It’s one thing to claim that the stock market is pricing in Armageddon ... that emotionality is trumping rationality. It’s another thing to dismiss investor fears as silly or absurd.
Along these lines, the researchers at Bespoke published a fascinating table of “technically oversold” ETFs. In Analystville, one may regard an ETF as oversold when its current price is more than 10% below a 50-day moving average. Bespoke’s list actually included ETFs that plummeted more than 15% below the popular 50-day trendline. Big time oversold, right?
However, a quick perusal of the “Oversold ETF Table” demonstrates that representatives may be quite different from one another. Whereas many large-cap stock ETFs present attractive trailing P/E multiples of 13 or less, the Russell 2000’s most recently published trailing P/E at WSJ.com is 34. Shouldn’t one be a bit fearful of trailing P/Es at 34 when forward guidance is hazy in an extraordinary “soft patch” or potential double-dip?
It follows that funds like iShares Russell 2000 (IWM) and iShares Russell 2000 Growth (IWO) may be technically oversold, but they’re hardly bargains. Even when the P/E is closer to 17 - as the case may be for PowerShares Dynamic OTC (PWO) - it may be difficult for some to purchase high P/E ETFs due to an “oversold technicality.”
Not surprisingly, Bespoke’s “Oversold ETF” List also includes European ETFs from SPDR Euro STOXX 50 (FEZ) to iShares MSCI France (EWQ) to iShares MSCI Austria (EWO). Is fearing the uncertainty surrounding the eurozone’s sovereign debt crisis irrational? Not if you pay attention to ever-increasing LIBOR rates, which have been raising the stakes for inter-bank lending. Note: 3-month LIBOR has ticked up even higher - now .303% - since I discussed its breach above a 200-day trendline on 8/16 in “Hazardous LIBOR Trend Requires Shift To Asia Bond ETFs and Asia Country ETFs."
Is fearing the uncertainty surrounding the U.S. defense budget crazy? Not when failure to reach accord in the so-called “super-committees” could result in extreme cutbacks to the defense and aerospace industry. Powershares Aerospace and Defense (PPA) resides on the “Oversold ETF Table” as well.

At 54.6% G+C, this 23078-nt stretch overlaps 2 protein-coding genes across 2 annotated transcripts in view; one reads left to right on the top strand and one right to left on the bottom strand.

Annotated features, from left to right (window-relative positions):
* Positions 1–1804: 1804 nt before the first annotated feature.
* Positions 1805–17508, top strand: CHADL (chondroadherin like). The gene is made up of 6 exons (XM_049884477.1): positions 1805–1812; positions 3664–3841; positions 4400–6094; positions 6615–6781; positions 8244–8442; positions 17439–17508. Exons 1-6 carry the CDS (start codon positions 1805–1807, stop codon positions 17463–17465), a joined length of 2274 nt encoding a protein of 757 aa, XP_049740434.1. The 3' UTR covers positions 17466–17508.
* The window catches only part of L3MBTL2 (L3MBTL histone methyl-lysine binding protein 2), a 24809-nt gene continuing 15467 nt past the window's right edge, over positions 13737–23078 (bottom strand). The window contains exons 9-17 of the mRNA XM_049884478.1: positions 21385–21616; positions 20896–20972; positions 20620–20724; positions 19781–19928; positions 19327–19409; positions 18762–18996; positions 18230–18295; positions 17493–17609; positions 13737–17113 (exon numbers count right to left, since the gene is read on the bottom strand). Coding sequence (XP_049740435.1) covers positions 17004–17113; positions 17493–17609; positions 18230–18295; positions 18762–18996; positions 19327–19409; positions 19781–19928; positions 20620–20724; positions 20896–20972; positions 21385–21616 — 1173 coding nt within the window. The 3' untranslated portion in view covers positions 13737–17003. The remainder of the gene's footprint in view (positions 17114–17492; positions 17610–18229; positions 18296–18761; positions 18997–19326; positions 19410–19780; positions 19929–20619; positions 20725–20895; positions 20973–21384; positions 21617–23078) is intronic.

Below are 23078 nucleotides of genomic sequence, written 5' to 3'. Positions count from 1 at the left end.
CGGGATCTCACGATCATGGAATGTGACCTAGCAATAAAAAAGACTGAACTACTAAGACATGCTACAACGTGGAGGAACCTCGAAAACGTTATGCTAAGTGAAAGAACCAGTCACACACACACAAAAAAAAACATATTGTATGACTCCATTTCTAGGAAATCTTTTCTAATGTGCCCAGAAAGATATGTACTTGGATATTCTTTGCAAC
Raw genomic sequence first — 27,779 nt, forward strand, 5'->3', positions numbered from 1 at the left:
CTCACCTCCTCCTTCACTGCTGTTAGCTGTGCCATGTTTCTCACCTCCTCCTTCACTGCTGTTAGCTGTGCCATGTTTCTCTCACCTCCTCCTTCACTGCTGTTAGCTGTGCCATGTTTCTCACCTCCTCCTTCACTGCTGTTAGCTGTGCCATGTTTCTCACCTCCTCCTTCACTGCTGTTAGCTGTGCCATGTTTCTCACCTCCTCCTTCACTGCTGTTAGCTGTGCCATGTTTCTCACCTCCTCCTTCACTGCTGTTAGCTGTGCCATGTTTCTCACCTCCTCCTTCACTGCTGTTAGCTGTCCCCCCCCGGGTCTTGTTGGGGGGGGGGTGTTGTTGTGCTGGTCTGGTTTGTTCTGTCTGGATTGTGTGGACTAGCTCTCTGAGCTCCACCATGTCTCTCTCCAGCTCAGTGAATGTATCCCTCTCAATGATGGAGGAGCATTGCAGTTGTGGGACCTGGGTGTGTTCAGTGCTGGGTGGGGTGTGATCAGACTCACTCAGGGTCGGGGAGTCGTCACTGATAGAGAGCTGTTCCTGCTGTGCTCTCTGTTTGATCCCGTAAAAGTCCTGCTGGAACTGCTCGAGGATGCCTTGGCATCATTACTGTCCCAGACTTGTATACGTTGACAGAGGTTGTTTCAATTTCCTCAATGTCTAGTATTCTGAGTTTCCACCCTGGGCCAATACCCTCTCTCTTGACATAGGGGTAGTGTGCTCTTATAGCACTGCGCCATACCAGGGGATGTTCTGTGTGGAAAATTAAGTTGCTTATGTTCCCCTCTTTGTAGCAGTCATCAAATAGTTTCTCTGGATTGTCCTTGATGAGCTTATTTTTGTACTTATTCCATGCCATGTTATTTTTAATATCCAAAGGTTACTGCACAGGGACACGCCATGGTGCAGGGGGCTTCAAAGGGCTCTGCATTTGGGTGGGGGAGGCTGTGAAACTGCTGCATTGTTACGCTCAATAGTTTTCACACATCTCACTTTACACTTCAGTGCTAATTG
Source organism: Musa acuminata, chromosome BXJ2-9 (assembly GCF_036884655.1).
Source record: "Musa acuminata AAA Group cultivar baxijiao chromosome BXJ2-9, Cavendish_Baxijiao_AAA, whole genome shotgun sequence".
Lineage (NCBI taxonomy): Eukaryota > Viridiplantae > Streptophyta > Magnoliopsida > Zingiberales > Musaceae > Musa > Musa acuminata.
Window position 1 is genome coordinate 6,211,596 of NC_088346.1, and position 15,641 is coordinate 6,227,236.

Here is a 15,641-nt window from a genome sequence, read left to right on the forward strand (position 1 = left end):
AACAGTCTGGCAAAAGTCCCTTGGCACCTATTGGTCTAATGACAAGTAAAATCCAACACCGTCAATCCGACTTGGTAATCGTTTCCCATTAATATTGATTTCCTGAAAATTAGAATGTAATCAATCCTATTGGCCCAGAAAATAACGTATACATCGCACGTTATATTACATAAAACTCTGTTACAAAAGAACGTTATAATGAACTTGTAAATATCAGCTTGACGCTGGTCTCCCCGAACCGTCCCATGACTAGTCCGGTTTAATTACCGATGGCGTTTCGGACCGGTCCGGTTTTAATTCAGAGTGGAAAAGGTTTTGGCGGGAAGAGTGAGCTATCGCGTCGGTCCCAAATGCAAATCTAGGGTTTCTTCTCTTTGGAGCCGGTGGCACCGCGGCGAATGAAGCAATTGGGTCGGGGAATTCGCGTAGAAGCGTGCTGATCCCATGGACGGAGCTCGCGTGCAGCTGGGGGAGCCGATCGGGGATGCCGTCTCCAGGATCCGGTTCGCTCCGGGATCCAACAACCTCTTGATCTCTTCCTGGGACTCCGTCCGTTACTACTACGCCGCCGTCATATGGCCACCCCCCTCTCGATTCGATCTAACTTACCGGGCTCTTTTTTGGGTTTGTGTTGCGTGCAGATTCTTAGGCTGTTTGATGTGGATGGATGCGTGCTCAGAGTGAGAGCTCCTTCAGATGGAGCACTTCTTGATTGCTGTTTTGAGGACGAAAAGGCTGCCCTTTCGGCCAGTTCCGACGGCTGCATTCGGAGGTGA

Simply stated, it may be useful to see tables of ETFs meeting certain criteria. In fact, traders may want to buy the biggest decliners on relief rallies alone. Nevertheless, investors would want to scrutinize lists for components that present something unique. Perhaps indiscriminate selling may have caused some to toss the proverbial baby out with the bath water.
In truth, it’ll be hard for any bargains to gain much ground in the current environment. Yet if it’s bargains that you seek, here are two ETFs that I regard as technically oversold AND fundamentally desirable.
1. iShares MSCI South Korea (EWY): It has already been well established that some of the best stock ETFs in 2011 - as well as 2009 and 2010 - are Asian neighbors of China and Japan. I have discussed the ability for Thailand, Indonesia and Malaysia to rebuff the bearish growl heard round the world.
Yet iShares MSCI South Korea (EWY) has been rocked over the last 10 weeks for a -26% decline. I think there may be a reason to go bargain hunting here. This is a country on track for 4.2% 2011 GDP with full employment. Like all emergers, it is battling inflation. Nevertheless, a P/E of 15.5 is reasonable for a country fund whose largest weighting is in information technology.
2. SPDR S&P Oil and Gas Equipment and Services (XES): Of all the assets on the “Oversold ETF Table,” this one sticks out like a sore thumb. Call it an Arab Spring ... call it Middle East tension ... but we’re still seeing uprisings in Libya, Syria, other parts of northern Africa as well as the areas surrounding Israel. Crude oil has already taken a very hard hit from the top, and is likely to stabilize near $80 on supply/demand and Middle East concerns alone.
It follows that expertise in assisting drillers, particularly offshore, should continue to boom over time. XES boasts a low P/B of just 1.4, 10% ROE and 3-5 year EPS growth estimate of 14%.